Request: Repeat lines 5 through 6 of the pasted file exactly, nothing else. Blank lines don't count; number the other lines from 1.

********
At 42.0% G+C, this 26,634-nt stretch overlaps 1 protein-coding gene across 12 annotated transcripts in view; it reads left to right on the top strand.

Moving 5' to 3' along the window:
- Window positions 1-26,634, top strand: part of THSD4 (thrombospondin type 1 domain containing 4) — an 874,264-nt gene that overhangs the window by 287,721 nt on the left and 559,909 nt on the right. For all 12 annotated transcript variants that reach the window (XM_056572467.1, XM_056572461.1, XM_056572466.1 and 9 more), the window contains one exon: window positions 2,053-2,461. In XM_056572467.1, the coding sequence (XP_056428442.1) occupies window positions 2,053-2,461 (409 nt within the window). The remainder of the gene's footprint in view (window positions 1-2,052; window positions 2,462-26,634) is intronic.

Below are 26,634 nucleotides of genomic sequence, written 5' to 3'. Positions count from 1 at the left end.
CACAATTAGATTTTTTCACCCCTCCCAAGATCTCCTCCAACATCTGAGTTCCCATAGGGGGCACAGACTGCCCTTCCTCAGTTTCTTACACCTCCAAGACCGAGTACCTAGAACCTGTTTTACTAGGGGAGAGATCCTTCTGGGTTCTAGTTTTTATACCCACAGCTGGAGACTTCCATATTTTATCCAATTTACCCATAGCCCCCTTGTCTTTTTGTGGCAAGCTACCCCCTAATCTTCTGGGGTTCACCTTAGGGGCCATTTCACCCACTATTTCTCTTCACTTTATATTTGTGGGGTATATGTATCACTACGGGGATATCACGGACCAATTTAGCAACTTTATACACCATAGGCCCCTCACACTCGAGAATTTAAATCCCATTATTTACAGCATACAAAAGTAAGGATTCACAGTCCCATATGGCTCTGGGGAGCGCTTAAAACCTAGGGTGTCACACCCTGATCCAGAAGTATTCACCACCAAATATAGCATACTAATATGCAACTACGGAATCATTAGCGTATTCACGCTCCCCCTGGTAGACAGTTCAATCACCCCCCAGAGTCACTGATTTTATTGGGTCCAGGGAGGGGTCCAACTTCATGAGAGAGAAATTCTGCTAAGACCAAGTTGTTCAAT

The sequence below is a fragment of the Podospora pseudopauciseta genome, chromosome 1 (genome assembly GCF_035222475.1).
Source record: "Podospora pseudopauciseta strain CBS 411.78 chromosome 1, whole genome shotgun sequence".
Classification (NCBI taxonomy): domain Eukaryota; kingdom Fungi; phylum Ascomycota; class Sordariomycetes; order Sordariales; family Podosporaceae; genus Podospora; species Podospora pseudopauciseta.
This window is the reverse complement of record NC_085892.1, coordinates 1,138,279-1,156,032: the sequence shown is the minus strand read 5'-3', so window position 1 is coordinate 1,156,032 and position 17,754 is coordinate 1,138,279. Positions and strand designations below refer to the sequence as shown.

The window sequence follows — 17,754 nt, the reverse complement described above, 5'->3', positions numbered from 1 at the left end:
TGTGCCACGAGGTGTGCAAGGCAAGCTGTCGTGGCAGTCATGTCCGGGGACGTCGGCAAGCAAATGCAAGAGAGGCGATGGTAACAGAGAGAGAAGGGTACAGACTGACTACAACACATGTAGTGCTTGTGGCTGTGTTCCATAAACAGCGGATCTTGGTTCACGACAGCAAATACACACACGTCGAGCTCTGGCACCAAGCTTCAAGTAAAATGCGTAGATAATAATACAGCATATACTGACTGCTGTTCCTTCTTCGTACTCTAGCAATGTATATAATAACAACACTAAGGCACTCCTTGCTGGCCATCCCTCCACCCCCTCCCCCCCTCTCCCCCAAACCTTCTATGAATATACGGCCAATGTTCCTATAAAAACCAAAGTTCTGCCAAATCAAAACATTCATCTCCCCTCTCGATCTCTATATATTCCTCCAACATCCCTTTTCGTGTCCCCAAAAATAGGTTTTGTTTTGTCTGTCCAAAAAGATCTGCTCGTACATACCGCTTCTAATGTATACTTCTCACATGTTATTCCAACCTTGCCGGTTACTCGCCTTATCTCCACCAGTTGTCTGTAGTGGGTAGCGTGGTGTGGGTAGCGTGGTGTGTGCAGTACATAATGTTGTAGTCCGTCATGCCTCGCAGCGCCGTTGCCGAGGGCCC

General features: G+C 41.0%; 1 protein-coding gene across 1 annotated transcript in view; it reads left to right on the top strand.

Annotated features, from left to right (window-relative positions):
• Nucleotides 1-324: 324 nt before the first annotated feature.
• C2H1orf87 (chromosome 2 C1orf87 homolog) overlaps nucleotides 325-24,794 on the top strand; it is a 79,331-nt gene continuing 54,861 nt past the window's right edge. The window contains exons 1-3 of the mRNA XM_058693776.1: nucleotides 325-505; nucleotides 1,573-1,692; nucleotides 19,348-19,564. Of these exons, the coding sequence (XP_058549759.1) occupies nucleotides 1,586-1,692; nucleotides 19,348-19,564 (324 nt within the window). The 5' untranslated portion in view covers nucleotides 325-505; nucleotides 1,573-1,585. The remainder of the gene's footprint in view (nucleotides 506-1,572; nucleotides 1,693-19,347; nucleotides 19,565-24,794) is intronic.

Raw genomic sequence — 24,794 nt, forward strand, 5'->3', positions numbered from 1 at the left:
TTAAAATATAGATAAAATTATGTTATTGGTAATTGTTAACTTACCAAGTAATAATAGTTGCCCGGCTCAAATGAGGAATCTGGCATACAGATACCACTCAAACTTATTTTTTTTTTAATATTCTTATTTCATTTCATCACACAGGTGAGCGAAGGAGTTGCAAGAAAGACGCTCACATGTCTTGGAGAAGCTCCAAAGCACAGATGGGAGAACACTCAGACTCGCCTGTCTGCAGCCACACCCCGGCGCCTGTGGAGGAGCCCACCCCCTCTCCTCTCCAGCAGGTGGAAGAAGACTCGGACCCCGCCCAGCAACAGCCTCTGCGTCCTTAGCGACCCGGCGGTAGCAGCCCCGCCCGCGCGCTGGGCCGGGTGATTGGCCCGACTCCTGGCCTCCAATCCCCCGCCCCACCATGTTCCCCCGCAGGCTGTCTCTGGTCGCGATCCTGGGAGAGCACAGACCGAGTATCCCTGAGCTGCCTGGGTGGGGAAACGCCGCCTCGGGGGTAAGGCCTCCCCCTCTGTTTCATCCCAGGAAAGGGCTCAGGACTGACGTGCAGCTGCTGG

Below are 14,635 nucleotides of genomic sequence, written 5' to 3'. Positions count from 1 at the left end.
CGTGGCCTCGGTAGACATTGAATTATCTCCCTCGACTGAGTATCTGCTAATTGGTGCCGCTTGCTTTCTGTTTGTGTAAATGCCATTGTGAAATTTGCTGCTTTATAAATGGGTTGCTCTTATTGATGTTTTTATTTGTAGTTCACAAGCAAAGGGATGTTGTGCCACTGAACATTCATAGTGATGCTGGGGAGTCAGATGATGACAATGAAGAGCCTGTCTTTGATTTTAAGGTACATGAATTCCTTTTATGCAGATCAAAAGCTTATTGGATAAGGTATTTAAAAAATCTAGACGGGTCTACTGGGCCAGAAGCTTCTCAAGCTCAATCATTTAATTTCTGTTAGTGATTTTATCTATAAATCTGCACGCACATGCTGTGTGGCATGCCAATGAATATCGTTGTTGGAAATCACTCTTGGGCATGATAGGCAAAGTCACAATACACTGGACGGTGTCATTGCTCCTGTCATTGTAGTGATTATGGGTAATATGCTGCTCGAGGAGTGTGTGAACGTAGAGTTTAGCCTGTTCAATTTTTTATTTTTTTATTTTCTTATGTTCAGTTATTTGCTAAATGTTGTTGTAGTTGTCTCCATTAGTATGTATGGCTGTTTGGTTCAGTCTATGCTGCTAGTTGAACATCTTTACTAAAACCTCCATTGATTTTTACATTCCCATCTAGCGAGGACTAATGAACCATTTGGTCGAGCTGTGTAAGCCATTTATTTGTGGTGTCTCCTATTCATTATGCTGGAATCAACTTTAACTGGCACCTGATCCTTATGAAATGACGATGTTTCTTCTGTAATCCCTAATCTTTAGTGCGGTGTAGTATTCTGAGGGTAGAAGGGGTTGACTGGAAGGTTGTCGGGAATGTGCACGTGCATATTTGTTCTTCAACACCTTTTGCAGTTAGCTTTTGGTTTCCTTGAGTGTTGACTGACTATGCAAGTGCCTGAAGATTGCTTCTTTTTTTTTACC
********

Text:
CACAATTAGATTTTTTCACCCCTCCCAAGATCTCCTCCAACATCTGAGTTCCCATAGGGGGCACAGACTGCCCTTCCTCAGTTTCTTACACCTCCAAGACCGAGTACCTAGAACCTGTTTTACTAGGGGAGAGATCCTTCTGGGTTCTAGTTTTTATACCCACAGCTGGAGACTTCCATATTTTATCCAATTTACCCATAGCCCCCTTGTCTTTTTGTGGCAAGCTACCCCCTAATCTTCTGGGGTTCACCTTAGGGGCCATTTCACCCACTATTTCTCTTCACTTTATATTTGTGGGGTATATGTATCACTACGGGGATATCACGGACCAATTTAGCAACTTTATACACCATAGGCCCCTCACACTCGAGAATTTAAATCCCATTATTTACAGCATACAAAAGTAAGGATTCACAGTCCCATATGGCTCTGGGGAGCGCTTAAAACCTAGGGTGTCACACCCTGATCCAGAAGTATTCACCACCAAATATAGCATACTAATATGCAACTACGGAATCATTAGCGTATTCACGCTCCCCCTGGTAGACAGTTCAATCACCCCCCAGAGTCACTGATTTTATTGGGTCCAGGGAGGGGTCCAACTTCATGAGAGAGAAATTCTGCTAAGACCAAGTTGTTCAAT

The sequence below is a fragment of the Podospora pseudopauciseta genome, chromosome 1 (genome assembly GCF_035222475.1).